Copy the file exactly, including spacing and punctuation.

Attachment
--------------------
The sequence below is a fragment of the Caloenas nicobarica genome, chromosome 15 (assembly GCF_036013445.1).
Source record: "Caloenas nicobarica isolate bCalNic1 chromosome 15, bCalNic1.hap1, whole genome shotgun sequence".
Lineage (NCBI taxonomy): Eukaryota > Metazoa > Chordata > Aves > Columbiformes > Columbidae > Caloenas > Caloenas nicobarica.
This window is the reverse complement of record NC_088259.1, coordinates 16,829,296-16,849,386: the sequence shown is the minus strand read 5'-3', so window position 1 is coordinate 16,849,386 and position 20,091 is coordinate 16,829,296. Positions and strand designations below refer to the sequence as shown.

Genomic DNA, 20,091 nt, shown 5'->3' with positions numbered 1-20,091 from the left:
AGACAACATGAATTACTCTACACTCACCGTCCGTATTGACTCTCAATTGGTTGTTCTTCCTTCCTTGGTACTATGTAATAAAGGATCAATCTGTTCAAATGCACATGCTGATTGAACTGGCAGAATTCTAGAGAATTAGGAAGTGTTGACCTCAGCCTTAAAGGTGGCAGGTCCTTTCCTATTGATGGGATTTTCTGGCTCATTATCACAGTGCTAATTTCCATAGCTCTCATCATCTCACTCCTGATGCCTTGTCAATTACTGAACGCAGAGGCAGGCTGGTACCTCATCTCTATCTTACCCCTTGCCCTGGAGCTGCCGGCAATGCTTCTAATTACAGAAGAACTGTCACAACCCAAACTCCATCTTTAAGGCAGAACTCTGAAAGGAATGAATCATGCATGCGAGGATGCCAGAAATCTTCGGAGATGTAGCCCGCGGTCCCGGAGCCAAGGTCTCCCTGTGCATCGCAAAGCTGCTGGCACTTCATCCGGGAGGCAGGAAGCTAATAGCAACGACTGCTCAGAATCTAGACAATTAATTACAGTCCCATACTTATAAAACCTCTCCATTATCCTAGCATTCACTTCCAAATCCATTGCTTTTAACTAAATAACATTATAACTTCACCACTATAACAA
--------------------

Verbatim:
The sequence below is a fragment of the Caloenas nicobarica genome, chromosome 15 (assembly GCF_036013445.1).
Source record: "Caloenas nicobarica isolate bCalNic1 chromosome 15, bCalNic1.hap1, whole genome shotgun sequence".
Lineage (NCBI taxonomy): Eukaryota > Metazoa > Chordata > Aves > Columbiformes > Columbidae > Caloenas > Caloenas nicobarica.
This window is the reverse complement of record NC_088259.1, coordinates 16,829,296-16,849,386: the sequence shown is the minus strand read 5'-3', so window position 1 is coordinate 16,849,386 and position 20,091 is coordinate 16,829,296. Positions and strand designations below refer to the sequence as shown.

Genomic DNA, 20,091 nt, shown 5'->3' with positions numbered 1-20,091 from the left:
AGACAACATGAATTACTCTACACTCACCGTCCGTATTGACTCTCAATTGGTTGTTCTTCCTTCCTTGGTACTATGTAATAAAGGATCAATCTGTTCAAATGCACATGCTGATTGAACTGGCAGAATTCTAGAGAATTAGGAAGTGTTGACCTCAGCCTTAAAGGTGGCAGGTCCTTTCCTATTGATGGGATTTTCTGGCTCATTATCACAGTGCTAATTTCCATAGCTCTCATCATCTCACTCCTGATGCCTTGTCAATTACTGAACGCAGAGGCAGGCTGGTACCTCATCTCTATCTTACCCCTTGCCCTGGAGCTGCCGGCAATGCTTCTAATTACAGAAGAACTGTCACAACCCAAACTCCATCTTTAAGGCAGAACTCTGAAAGGAATGAATCATGCATGCGAGGATGCCAGAAATCTTCGGAGATGTAGCCCGCGGTCCCGGAGCCAAGGTCTCCCTGTGCATCGCAAAGCTGCTGGCACTTCATCCGGGAGGCAGGAAGCTAATAGCAACGACTGCTCAGAATCTAGACAATTAATTACAGTCCCATACTTATAAAACCTCTCCATTATCCTAGCATTCACTTCCAAATCCATTGCTTTTAACTAAATAACATTATAACTTCACCACTATAACAA